Psychological Mistakes Ordinary Investors Make
In many areas of life, we are often our own worst enemies. The realm of personal finance is no different.
What’s the biggest threat to achieving financial independence?
Unfortunately, it’s your own brain.
You can invest in all the right things, minimize fees and taxes, and even diversify your holdings. But if you fail to master your own psychology, it’s still possible to fall victim to financial self-sabotage.
Mistake 1. Seeking confirmation of your own beliefs
Your brain is wired to seek and believe information that validates your existing beliefs. Our minds love “proof” of how smart and right we are.
Even worse, this is magnified by information we find online:
• News media (CNBC, Bloomberg, etc) tend to favor one point of view
• Google and Facebook filter our search results
• Unsubstantiated rumors can run unchecked, as long as they reinforce existing points of view
This can be exceptionally detrimental in investing.
Convincing yourself that a particular stock or strategy is correct, without taking into account contradicting evidence, can be the nail in the coffin of financial freedom.
The Solution: Welcome opinions that contradict your own
The best investors know they are vulnerable to confirmation bias, and actively ask questions and seek qualified opinions that disagree with their own.
Ray Dalio, for example, seeks the smartest detractor of his idea, and then tries to find out their full reasoning behind their contrary opinion
Mistake 2: Conflating recent events with ongoing trends
One of the most common – and dangerous – investing mistakes is to believe that the current trend of the day will continue.
In psychology speak, this is known as recency bias, or putting more weight on recent events when evaluating the odds of something happening in the future
For example, an investor might think that because a stock has performed well recently, that it will also do well in the future. Therefore, she buys more – effectively buying at a high point in the stock.
The Solution: Re-balance
Our memories are short, so what can we do?
The best way to avoid this impulsive and faulty decision making is to commit to portfolio allocations (i.e. 60% stocks, 40% bonds) in advance, and then re-balancing on a regular basis.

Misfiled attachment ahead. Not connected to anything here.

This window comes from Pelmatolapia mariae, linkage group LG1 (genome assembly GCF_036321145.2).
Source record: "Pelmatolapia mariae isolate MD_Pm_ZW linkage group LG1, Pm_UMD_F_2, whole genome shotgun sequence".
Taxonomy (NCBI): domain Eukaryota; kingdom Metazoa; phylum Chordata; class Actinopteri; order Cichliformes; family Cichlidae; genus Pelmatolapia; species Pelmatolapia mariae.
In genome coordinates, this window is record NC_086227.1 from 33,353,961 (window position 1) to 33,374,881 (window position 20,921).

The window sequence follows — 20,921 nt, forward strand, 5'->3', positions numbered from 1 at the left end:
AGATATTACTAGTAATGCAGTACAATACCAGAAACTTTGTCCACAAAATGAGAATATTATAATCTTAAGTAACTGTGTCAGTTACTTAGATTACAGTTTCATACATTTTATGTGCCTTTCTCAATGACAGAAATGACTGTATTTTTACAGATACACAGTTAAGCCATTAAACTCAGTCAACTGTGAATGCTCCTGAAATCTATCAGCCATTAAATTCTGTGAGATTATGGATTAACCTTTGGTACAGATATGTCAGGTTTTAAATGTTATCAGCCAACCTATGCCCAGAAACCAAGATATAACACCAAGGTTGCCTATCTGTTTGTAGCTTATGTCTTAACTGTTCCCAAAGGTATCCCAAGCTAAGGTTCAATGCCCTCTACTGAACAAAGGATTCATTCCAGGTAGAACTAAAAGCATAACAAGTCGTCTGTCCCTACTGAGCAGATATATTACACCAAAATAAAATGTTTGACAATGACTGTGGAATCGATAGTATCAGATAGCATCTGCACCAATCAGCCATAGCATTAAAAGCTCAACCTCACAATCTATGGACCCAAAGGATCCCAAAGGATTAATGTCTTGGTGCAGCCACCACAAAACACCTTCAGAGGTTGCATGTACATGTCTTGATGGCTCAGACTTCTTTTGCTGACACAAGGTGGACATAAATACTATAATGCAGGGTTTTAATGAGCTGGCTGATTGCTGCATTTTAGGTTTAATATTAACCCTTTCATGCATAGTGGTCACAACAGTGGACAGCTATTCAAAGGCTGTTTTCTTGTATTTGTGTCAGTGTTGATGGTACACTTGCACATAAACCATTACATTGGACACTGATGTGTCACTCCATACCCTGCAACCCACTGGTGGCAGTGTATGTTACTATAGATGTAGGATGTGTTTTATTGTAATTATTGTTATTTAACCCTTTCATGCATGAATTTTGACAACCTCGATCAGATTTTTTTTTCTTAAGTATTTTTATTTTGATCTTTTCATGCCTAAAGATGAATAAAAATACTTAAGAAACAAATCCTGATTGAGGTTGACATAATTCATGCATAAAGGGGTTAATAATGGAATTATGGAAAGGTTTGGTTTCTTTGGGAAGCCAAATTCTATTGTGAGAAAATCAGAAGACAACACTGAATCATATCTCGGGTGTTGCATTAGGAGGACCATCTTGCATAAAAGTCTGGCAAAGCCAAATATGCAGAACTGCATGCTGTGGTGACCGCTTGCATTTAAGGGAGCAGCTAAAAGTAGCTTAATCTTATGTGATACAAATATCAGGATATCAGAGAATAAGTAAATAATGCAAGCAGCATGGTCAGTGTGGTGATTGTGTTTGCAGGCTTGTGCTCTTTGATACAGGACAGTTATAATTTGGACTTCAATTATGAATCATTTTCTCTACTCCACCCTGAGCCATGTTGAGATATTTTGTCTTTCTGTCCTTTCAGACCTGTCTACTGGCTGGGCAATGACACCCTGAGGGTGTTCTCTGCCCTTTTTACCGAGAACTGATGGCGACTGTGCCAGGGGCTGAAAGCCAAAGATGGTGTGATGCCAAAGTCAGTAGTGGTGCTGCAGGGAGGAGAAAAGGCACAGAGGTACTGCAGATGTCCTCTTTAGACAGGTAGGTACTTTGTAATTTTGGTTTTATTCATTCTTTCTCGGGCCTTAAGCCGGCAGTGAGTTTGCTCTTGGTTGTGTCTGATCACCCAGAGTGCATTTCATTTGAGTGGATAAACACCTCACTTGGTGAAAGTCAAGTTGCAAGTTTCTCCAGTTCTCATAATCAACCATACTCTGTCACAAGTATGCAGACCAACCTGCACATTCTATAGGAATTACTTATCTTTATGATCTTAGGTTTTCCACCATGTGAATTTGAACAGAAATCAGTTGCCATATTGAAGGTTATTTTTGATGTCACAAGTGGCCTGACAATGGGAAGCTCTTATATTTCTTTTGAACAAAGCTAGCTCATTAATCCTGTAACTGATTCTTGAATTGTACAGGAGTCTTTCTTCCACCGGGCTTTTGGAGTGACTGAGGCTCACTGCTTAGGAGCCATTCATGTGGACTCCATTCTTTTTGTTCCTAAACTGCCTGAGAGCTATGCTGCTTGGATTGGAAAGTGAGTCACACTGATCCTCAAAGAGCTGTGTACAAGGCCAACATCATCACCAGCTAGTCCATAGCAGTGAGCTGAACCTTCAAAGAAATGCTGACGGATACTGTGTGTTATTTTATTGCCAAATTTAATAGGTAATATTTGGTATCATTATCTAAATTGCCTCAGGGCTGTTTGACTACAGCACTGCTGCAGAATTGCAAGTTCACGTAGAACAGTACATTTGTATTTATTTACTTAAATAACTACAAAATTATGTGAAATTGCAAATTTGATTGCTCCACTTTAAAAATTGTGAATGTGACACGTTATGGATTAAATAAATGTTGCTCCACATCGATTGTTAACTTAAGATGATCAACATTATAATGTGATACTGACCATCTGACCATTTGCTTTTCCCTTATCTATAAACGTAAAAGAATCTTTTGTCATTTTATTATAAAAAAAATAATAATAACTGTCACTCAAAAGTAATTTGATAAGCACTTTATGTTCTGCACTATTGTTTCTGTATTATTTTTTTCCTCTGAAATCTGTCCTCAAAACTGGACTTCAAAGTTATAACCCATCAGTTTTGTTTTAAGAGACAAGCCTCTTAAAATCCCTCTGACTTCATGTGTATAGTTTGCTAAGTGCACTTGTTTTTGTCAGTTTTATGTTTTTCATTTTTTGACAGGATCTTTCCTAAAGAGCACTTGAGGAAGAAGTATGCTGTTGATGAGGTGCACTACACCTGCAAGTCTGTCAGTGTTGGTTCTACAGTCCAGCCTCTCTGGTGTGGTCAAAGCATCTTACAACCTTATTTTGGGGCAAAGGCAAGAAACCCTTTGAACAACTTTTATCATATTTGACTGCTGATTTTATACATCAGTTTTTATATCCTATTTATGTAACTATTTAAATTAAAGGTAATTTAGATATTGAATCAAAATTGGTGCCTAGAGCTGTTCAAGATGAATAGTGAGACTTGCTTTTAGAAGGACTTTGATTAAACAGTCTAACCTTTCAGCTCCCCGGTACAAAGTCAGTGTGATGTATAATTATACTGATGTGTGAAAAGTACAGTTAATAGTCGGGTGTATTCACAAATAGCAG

This effectively ensures you are buying low, and selling high. When stocks to well, you sell some of them to buy other assets in the underweighted part of your portfolio, and vice versa.
Mistake 3: Overconfidence
Very successful and driven people often assume they will be just as good at investing as they are at other aspects of their life. However, this overconfidence is a common cognitive bias: we constantly overestimate our abilities, our knowledge, and our future prospects.
The Solution: Get Real, and Get Honest
By admitting you have no special advantage, you give yourself an enormous advantage – and you’ll beat the overconfident investors that delude themselves in believing they can outperform.
Mistake 4: Swinging for the Fences
It’s tempting to go for the big wins in your quest to build financial wealth. But swinging for the fences also means more strikeouts – many which can be difficult to recover from.
The Solution: Think Long Term
The best way to win the game of investing is to achieve sustainable long-term returns that compound over time. Don’t get distracted by the short-term noise on Wall Street, and re-orient your approach to build wealth over the long term.
Mistake 5: Staying Home
This psychological bias is known as “home bias”, and it is the tendency for people to invest disproportionately in markets that are familiar to them. For example, investing in:
• Your employer’s stock
• Your own industry
• Your own country’s stock market
• Only one asset class
Home bias can leave you overweighted in “what you know”, which can wreak havoc on your portfolio in some circumstances.
The Solution: Diversify
Diversify broadly, in different asset classes and in different countries. From 2000 to 2009, the S&P 500 only returned 1.4% per year, but other markets picked up the slack:
• Developed markets (ex US): 3.9% per year
• Emerging markets: 16.2% per year
A well-diversified portfolio would have done well, no matter what.
Mistake 6: Negativity Bias
Our brains are wired to bombard us with memories of negative experiences.
In fact, one part of our brain – the amygdala – is a biological alarm system that floods the body with fear signals when we are losing money.
The problem with this? When markets plunge, fear takes over and it’s easy to act irrationally. Some people panic, selling their entire portfolios to go into cash.
The Solution: Prepare
The best way to avoid negativity bias is to:
• Keep record of why you invested in certain securities in the first place
• Maintain the right asset allocation that will help you through volatility
• Partner with the right financial advisor to offer advice
• Focus on the long term, and avoid short-term market distractions
These simple rules and procedures will make it easier for you to invest for the long term.
They’ll help you:
• Trade in a more sensible manner
• Lower investment fees and transaction costs
• Be more open to views that differ from your own
• Reduce risk by diversifying globally
• Control the fears that could otherwise derail you
Will you be perfect? No.
But will you do better? You bet!
And the difference this makes over a lifetime can be substantial.